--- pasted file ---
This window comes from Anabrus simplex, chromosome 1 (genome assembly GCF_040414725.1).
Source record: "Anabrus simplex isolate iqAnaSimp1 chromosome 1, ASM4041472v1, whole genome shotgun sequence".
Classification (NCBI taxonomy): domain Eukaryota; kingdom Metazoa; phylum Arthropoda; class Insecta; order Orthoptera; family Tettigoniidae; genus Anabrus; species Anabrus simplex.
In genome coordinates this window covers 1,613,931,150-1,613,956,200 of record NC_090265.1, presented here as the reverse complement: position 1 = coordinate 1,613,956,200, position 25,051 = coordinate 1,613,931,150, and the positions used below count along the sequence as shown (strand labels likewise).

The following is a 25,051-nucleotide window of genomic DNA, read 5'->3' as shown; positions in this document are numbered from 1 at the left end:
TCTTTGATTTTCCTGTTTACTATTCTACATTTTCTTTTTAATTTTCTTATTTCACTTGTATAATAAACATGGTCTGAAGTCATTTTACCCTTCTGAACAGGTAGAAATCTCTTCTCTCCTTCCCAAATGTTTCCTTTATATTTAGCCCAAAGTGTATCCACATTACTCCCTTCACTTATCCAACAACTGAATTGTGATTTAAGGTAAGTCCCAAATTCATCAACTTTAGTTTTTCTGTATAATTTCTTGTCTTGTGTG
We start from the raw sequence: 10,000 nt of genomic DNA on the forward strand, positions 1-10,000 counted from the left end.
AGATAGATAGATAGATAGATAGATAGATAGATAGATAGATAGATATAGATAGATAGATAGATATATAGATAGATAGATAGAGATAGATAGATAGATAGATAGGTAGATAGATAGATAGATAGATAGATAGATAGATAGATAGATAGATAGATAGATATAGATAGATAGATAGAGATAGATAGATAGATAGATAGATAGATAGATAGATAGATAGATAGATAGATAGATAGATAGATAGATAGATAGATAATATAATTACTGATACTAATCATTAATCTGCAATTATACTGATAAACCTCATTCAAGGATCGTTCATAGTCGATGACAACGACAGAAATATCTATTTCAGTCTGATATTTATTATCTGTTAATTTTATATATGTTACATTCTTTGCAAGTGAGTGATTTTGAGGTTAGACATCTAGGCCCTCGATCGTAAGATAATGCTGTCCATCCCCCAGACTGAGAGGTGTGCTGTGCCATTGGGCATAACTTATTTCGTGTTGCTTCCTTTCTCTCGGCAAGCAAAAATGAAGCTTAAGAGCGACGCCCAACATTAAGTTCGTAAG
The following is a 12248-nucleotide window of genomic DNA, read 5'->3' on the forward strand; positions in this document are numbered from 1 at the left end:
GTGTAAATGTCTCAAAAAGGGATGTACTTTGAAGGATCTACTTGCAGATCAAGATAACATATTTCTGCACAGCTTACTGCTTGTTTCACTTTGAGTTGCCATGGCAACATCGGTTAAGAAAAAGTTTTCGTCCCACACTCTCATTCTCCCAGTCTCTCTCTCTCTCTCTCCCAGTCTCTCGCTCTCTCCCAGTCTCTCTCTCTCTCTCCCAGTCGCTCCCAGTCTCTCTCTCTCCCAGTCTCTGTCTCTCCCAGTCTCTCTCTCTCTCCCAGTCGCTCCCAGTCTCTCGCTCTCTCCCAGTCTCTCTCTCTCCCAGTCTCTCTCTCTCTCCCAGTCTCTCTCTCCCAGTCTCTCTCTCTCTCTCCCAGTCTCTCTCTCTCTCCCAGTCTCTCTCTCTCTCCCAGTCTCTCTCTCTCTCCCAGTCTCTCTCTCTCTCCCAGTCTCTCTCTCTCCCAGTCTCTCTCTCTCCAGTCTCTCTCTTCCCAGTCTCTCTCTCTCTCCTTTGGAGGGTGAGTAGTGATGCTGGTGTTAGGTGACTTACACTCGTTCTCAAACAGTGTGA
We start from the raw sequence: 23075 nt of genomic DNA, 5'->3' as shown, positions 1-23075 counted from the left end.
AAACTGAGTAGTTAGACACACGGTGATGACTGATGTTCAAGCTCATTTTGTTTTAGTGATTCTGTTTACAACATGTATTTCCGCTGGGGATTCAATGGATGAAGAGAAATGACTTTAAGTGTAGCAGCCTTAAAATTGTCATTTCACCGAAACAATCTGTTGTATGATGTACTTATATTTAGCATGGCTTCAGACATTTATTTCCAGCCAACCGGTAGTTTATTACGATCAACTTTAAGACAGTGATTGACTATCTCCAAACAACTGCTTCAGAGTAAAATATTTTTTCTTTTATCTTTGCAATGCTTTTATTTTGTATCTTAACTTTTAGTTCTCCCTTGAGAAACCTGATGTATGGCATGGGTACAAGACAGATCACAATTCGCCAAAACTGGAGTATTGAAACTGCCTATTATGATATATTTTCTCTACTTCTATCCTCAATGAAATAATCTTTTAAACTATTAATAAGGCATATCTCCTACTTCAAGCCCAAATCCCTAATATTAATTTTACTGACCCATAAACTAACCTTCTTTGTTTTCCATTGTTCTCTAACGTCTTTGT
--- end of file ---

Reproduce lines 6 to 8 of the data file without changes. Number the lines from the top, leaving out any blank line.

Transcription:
TCTTTGATTTTCCTGTTTACTATTCTACATTTTCTTTTTAATTTTCTTATTTCACTTGTATAATAAACATGGTCTGAAGTCATTTTACCCTTCTGAACAGGTAGAAATCTCTTCTCTCCTTCCCAAATGTTTCCTTTATATTTAGCCCAAAGTGTATCCACATTACTCCCTTCACTTATCCAACAACTGAATTGTGATTTAAGGTAAGTCCCAAATTCATCAACTTTAGTTTTTCTGTATAATTTCTTGTCTTGTGTG
We start from the raw sequence: 10,000 nt of genomic DNA on the forward strand, positions 1-10,000 counted from the left end.
AGATAGATAGATAGATAGATAGATAGATAGATAGATAGATAGATATAGATAGATAGATAGATATATAGATAGATAGATAGAGATAGATAGATAGATAGATAGGTAGATAGATAGATAGATAGATAGATAGATAGATAGATAGATAGATAGATAGATATAGATAGATAGATAGAGATAGATAGATAGATAGATAGATAGATAGATAGATAGATAGATAGATAGATAGATAGATAGATAGATAGATAGATAATATAATTACTGATACTAATCATTAATCTGCAATTATACTGATAAACCTCATTCAAGGATCGTTCATAGTCGATGACAACGACAGAAATATCTATTTCAGTCTGATATTTATTATCTGTTAATTTTATATATGTTACATTCTTTGCAAGTGAGTGATTTTGAGGTTAGACATCTAGGCCCTCGATCGTAAGATAATGCTGTCCATCCCCCAGACTGAGAGGTGTGCTGTGCCATTGGGCATAACTTATTTCGTGTTGCTTCCTTTCTCTCGGCAAGCAAAAATGAAGCTTAAGAGCGACGCCCAACATTAAGTTCGTAAG